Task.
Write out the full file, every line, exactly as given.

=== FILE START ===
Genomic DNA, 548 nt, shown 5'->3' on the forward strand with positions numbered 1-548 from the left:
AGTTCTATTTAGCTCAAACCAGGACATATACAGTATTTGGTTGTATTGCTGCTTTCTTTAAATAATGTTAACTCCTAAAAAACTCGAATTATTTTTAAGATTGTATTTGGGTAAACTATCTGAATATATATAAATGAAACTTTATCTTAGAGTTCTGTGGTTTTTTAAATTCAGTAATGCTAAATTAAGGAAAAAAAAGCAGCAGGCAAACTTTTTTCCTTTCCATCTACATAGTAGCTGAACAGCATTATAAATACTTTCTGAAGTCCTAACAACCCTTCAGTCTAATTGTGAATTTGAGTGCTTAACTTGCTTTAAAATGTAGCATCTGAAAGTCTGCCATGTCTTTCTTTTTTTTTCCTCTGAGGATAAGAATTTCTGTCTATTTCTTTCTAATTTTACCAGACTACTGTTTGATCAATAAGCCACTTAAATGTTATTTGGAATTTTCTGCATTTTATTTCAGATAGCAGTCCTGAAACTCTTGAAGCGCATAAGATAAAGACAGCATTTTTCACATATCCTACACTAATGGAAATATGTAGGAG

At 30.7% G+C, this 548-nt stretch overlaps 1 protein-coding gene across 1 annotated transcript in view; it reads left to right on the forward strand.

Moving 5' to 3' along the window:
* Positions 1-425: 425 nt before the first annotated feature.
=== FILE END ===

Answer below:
Genomic DNA, 548 nt, shown 5'->3' on the forward strand with positions numbered 1-548 from the left:
AGTTCTATTTAGCTCAAACCAGGACATATACAGTATTTGGTTGTATTGCTGCTTTCTTTAAATAATGTTAACTCCTAAAAAACTCGAATTATTTTTAAGATTGTATTTGGGTAAACTATCTGAATATATATAAATGAAACTTTATCTTAGAGTTCTGTGGTTTTTTAAATTCAGTAATGCTAAATTAAGGAAAAAAAAGCAGCAGGCAAACTTTTTTCCTTTCCATCTACATAGTAGCTGAACAGCATTATAAATACTTTCTGAAGTCCTAACAACCCTTCAGTCTAATTGTGAATTTGAGTGCTTAACTTGCTTTAAAATGTAGCATCTGAAAGTCTGCCATGTCTTTCTTTTTTTTTCCTCTGAGGATAAGAATTTCTGTCTATTTCTTTCTAATTTTACCAGACTACTGTTTGATCAATAAGCCACTTAAATGTTATTTGGAATTTTCTGCATTTTATTTCAGATAGCAGTCCTGAAACTCTTGAAGCGCATAAGATAAAGACAGCATTTTTCACATATCCTACACTAATGGAAATATGTAGGAG

At 30.7% G+C, this 548-nt stretch overlaps 1 protein-coding gene across 1 annotated transcript in view; it reads left to right on the forward strand.

Moving 5' to 3' along the window:
* Positions 1-425: 425 nt before the first annotated feature.